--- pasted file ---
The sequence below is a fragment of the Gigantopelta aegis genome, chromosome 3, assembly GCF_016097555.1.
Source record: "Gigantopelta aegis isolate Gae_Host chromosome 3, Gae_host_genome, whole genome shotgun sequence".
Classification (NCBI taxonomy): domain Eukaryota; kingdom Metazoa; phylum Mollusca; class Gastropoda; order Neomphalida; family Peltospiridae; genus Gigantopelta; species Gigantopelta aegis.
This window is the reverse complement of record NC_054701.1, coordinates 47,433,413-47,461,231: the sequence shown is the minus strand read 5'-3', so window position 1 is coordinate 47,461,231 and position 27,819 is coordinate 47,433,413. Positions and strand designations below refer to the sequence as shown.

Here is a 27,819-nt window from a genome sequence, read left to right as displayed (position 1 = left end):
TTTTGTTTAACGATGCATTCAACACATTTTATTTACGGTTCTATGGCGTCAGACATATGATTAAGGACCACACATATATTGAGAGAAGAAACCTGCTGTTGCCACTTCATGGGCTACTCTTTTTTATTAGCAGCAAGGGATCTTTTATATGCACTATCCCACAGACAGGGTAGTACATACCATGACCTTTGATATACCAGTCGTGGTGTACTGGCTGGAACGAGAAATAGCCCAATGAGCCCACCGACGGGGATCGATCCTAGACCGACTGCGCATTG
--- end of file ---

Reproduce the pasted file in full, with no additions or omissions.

The sequence below is a fragment of the Gigantopelta aegis genome, chromosome 3, assembly GCF_016097555.1.
Source record: "Gigantopelta aegis isolate Gae_Host chromosome 3, Gae_host_genome, whole genome shotgun sequence".
Classification (NCBI taxonomy): domain Eukaryota; kingdom Metazoa; phylum Mollusca; class Gastropoda; order Neomphalida; family Peltospiridae; genus Gigantopelta; species Gigantopelta aegis.
This window is the reverse complement of record NC_054701.1, coordinates 47,433,413-47,461,231: the sequence shown is the minus strand read 5'-3', so window position 1 is coordinate 47,461,231 and position 27,819 is coordinate 47,433,413. Positions and strand designations below refer to the sequence as shown.

Here is a 27,819-nt window from a genome sequence, read left to right as displayed (position 1 = left end):
TTTTGTTTAACGATGCATTCAACACATTTTATTTACGGTTCTATGGCGTCAGACATATGATTAAGGACCACACATATATTGAGAGAAGAAACCTGCTGTTGCCACTTCATGGGCTACTCTTTTTTATTAGCAGCAAGGGATCTTTTATATGCACTATCCCACAGACAGGGTAGTACATACCATGACCTTTGATATACCAGTCGTGGTGTACTGGCTGGAACGAGAAATAGCCCAATGAGCCCACCGACGGGGATCGATCCTAGACCGACTGCGCATTG